After the invention of the AC in 1902, engineers started looking at ways to apply the new technology. In 1904, they used mechanical refrigeration to cool the Missouri State Building that housed St. Louis World’s Fair that year. This system allowed 35,000 cubic feet of air to circulate every minute.

It was during the fair that the public got a taste of the use of cooling for comfort. The success at the Missouri State Building motivated theaters to use refrigeration equipment to cool theaters. These theaters used a simple heating and cooling system that forced cool air through floor vents.

But, there was still a problem with the system; the lower parts near the floor were cold while the upper areas remained hot.

The story of cooling is not complete without that of heating. The idea behind a furnace came in 1742 from Benjamin Franklin who came up with the Franklin stove. It is this stove that turned into the furnace.

Before 1885, most homes used wood fireplaces. In 1885, homes started using a riveted steel coal furnace that used the natural convention to transport heat through ducts. Around the same time, the cast iron radiators arrived on the market. These used a coal-fired boiler that sent hot water or steam to radiators in different rooms.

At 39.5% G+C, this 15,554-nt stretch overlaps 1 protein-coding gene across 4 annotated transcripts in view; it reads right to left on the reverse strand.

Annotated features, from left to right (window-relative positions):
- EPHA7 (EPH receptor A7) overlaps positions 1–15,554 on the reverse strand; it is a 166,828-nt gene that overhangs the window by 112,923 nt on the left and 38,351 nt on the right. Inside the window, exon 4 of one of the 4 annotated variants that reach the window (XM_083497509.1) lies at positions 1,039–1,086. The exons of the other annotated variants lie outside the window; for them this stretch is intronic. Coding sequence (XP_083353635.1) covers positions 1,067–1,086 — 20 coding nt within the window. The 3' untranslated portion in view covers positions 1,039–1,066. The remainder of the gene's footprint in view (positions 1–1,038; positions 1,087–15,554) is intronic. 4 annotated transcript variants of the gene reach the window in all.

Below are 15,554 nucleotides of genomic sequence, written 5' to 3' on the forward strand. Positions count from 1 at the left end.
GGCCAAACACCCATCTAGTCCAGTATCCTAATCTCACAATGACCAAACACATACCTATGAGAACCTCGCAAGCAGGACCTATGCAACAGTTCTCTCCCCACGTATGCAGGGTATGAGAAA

In 1935, the forced air furnace was invented. This system used a fan to distribute air to all rooms through ducts. With that, the HVAC system for homes and businesses was complete.

Further Contributions of Carrier to the HVAC Industry

Carrier and his company continued with HVAC inventions. In 1922, Carrier Engineering Corporation designed and installed the first well-designed theater cooling system. The installations started in Los Angeles before spreading to other parts of the US.

The new system pushed cold air through higher vents so that the cool air was well distributed. This system was not the end of inventions as Carrier and his company invented the centrifugal chilling system. Carrier waited for Memorial Day of 1925 to install the system at the NY Rivoli Theater. This system was highly efficient and less costly compared to the previous system.

The only problems with the centrifugal system were size and cost. Carrier could not use the system in all theaters around the world, thanks to its large size. It was not until 1947 that AC units became compact and affordable. Today, you can have Air Max HVAC install, repair, and maintain HVAC systems at an affordable price.